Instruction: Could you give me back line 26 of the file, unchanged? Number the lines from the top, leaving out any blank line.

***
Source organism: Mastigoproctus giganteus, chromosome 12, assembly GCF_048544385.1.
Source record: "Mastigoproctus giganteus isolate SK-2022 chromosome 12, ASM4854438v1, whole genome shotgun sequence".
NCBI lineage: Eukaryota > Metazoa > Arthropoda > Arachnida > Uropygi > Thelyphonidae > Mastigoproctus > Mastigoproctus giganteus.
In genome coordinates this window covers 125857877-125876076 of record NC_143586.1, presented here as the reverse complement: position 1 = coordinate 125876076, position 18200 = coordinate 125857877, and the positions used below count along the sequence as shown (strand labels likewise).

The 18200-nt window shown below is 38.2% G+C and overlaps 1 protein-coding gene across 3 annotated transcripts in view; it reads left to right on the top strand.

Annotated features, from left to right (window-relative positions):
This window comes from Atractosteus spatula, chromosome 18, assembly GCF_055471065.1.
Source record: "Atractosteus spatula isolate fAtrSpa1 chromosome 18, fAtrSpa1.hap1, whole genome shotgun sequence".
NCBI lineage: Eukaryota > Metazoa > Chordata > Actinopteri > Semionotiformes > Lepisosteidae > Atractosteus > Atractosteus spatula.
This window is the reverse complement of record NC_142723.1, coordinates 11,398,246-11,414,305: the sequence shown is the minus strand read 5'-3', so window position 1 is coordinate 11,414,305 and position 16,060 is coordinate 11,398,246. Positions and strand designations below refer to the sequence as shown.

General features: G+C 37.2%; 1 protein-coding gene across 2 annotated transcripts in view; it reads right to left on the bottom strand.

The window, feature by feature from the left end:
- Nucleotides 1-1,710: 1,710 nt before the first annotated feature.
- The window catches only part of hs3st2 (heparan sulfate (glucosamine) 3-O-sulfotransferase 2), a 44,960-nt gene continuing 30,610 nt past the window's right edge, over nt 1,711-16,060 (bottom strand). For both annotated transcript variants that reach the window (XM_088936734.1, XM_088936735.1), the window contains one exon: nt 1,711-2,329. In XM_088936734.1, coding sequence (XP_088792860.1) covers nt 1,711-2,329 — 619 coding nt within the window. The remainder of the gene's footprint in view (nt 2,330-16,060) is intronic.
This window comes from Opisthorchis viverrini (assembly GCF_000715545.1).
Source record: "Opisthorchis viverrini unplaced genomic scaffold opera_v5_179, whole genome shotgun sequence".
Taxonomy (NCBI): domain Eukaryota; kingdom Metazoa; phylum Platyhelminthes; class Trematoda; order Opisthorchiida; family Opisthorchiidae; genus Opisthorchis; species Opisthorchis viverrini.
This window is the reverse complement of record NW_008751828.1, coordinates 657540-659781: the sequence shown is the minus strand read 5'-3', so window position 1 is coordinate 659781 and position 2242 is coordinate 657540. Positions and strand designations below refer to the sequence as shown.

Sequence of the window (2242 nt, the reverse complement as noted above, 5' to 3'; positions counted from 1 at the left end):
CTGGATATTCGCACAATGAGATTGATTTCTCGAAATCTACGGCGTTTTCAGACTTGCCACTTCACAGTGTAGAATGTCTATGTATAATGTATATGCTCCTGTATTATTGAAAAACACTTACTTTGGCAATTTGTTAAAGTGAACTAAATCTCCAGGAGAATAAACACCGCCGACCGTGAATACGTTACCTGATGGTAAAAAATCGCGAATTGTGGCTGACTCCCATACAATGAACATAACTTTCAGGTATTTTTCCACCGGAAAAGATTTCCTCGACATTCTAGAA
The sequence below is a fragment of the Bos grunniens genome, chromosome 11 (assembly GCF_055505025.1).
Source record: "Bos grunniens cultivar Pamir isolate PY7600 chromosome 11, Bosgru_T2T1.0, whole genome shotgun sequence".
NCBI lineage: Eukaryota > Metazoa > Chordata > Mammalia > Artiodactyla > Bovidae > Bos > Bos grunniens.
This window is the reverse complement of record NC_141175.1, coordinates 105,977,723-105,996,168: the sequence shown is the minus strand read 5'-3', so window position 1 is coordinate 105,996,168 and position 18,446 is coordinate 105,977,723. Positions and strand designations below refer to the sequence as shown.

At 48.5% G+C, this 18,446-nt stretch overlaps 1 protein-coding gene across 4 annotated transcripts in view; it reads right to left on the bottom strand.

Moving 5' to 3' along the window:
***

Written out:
Moving 5' to 3' along the window: